New Eco-Friendly Egyptian Fashion Brand Designed for the Modern-Day Woman
For years, the fashion industry has been overtaken by overconsumption, profit, waste, quick manufacturing, cheap production, and all the attributes of capitalism that continue to pose great dangers to our planet.
Buying an outfit in today’s fast fashion industry is no longer about what you need, but what the company needs. It needs more customers, which means more unnecessary clothing items, and then more factories, more workers and more profit. Shoppers are pulled into thinking that they want more, when in fact, it is the very opposite.
According to the Institute of Sustainable Communication, the clothing industry is the second-highest polluter of clean water, as they dump toxic chemicals into clean water supplies. Most fast-fashion clothing is also made from toxic chemicals like oil-based polyester and lead, and the Copenhagen Fashion Summit reported that fashion is responsible for 92 million tons of solid waste dumped in landfills each year.
In the midst of all this, local brands have also suffered significantly. Global brands have dominated the market at the expense of exploiting workers in developing countries for fast and cheap production.
Norhan El Sakkout is on the journey of fighting against this fast fashion monster with her new local fashion brand ‘Saqhoute‘. It is a sustainable and ethical ready-to-wear brand for professional women that offers investment and key pieces that can be worn at any time and in many different ways.
As a lover of art from a very young age and designer of her own prom dress, Sakkout was no stranger to the fashion world. Yet she was also very aware to the wider problems of the fashion industry and the ethical considerations that designers need to take note of.
“An ethical brand means having a conscious supply chain or process in the producing your clothes, starting from where you source the fabric, the design concept and how you treat the garments and the humans involved,” Sakkout explains.
Instead of the fast production process that most global fashion brands follow, Sakkout slows down the entire process of production, starting from the very concept of the brand itself.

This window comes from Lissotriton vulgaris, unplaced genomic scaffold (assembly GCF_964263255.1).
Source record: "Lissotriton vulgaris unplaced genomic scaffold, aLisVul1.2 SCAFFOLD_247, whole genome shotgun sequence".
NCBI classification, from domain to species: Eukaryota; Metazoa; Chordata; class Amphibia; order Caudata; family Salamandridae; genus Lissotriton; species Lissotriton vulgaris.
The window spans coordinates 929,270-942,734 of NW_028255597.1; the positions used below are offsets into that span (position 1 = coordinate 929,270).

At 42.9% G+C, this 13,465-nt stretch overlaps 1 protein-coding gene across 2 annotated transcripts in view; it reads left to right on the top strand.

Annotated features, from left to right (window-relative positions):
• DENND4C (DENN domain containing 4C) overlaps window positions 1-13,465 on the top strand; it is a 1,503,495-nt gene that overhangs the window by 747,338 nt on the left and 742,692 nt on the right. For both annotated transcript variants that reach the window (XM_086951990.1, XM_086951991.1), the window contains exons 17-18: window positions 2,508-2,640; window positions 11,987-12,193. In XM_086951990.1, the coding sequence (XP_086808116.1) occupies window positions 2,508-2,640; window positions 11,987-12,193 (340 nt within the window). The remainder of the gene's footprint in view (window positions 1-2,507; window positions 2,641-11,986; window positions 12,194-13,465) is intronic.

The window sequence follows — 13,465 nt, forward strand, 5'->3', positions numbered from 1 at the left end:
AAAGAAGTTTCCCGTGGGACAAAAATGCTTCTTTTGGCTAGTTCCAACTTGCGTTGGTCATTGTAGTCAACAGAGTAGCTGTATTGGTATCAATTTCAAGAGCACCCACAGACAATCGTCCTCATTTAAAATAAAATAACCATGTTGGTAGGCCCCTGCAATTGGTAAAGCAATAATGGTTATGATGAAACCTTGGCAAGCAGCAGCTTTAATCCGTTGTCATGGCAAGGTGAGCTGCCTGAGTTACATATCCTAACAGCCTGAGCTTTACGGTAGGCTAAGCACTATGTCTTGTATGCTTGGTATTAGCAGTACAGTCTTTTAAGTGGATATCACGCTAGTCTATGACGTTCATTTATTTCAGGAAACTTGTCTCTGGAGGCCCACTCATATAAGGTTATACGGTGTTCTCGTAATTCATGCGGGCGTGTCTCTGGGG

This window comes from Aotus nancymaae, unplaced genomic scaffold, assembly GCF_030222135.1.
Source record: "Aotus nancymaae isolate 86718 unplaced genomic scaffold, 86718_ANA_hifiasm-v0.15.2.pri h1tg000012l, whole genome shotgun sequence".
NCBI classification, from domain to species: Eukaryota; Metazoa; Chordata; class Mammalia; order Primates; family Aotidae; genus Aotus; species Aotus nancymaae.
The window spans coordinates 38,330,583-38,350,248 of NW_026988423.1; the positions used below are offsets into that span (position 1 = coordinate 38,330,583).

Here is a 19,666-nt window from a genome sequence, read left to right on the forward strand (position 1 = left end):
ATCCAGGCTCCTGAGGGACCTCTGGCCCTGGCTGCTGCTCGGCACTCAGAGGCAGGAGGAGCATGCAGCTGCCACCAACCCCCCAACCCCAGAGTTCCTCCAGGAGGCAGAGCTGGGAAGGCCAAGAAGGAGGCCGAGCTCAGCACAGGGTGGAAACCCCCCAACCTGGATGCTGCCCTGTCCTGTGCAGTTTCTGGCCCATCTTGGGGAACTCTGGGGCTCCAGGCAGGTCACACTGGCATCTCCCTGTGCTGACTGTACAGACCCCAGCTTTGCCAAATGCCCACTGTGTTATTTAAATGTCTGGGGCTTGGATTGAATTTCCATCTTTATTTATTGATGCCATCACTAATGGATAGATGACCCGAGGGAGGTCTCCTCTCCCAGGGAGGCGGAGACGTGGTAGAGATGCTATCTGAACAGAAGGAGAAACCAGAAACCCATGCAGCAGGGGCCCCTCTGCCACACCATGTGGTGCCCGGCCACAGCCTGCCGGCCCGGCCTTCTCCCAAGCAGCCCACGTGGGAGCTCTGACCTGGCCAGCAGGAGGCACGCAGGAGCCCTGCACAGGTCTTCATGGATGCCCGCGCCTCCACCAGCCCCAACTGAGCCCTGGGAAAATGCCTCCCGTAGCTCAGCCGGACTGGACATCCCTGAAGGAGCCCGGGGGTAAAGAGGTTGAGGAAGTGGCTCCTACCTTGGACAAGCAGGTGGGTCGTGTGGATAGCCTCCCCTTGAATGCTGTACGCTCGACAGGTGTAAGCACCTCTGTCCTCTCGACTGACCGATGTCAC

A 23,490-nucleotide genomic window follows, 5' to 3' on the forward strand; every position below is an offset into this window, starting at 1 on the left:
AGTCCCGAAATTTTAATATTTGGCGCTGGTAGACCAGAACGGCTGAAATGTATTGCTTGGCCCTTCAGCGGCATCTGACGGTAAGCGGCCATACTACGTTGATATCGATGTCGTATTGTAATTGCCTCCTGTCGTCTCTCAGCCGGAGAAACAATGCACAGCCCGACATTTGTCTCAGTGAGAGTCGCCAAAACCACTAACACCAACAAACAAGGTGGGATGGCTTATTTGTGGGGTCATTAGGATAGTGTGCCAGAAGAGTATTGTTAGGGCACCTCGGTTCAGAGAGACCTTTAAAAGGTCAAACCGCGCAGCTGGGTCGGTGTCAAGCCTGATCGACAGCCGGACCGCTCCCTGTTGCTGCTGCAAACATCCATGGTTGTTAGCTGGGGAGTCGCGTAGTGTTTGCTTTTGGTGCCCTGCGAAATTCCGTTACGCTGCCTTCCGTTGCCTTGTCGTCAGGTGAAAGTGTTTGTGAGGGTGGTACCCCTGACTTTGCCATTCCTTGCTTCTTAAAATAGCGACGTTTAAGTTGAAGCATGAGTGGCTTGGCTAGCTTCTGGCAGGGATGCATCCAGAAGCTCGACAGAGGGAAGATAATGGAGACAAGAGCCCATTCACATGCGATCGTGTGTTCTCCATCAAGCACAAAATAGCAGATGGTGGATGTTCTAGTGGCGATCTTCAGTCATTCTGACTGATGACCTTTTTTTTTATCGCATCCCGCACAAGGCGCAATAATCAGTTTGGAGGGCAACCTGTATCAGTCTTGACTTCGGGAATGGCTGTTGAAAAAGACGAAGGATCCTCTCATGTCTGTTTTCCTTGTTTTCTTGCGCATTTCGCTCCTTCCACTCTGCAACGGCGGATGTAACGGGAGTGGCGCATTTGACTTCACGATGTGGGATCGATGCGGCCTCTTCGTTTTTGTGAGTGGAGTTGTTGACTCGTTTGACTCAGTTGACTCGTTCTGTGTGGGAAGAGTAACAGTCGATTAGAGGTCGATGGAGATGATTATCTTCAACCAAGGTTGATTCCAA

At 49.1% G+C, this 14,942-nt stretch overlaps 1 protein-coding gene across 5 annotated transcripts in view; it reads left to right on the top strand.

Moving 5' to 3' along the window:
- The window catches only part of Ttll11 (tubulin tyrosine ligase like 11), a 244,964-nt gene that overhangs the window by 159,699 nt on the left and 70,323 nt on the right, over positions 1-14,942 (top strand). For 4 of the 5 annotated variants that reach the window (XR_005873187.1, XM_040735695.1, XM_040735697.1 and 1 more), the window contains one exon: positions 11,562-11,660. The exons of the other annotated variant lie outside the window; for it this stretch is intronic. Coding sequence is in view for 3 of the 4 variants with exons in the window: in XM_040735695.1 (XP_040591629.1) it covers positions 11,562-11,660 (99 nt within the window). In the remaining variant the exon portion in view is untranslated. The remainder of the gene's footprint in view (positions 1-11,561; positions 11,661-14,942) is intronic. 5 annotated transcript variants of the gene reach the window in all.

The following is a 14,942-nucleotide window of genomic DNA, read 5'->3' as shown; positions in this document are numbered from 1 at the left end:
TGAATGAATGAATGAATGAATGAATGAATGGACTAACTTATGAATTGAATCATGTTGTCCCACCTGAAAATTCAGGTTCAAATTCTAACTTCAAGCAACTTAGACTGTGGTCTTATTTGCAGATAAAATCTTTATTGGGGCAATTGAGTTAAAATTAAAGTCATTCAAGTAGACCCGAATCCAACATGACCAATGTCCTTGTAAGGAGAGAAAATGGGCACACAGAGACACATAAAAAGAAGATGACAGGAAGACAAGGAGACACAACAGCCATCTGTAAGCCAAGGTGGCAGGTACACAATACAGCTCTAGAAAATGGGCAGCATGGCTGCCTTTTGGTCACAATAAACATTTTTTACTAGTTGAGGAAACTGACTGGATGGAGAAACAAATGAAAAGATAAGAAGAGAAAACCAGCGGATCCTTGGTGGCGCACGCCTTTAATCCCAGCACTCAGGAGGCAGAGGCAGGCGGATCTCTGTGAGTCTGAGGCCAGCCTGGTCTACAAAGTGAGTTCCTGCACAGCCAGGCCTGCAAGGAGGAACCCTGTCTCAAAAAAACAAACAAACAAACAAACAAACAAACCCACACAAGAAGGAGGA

“I decided to make every-day clothes that can be worn on a daily basis, and which have a more classic and timelessness aspect to it. So if you look at the pieces, you notice that it has an idea in it that is simple enough for it to last forever, and the colors are also always in,” she notes.
Fighting changing trends with timeless and classic pieces can be a challenge, but Sakkout does it with ease and delicacy, which makes her brand stand out among the other loud and noisy clothes in the market.
“I use fabrics that are all locally produced, and a majority of which are blended, such as cotton or wool, so that the percentage of the fabric is not the minimum and there is more natural fibres, which makes it a higher end fabric that lasts much longer.”
It is also an ethical cycle, as Sakkout notes that she ensures her fabrics are locally produced over imported ones to help the local producers feel that there is still an existing demand for their products and earn a sufficient and good living income.
“We also have a zero waste approach. So firstly, we minimize fabric waste from production as much as possible, and any waste that comes out of production is taken and distributed to several entities that can also use these fabrics and manufacture it into something else useful, or donate it to other charity organisations,” Sakkout adds.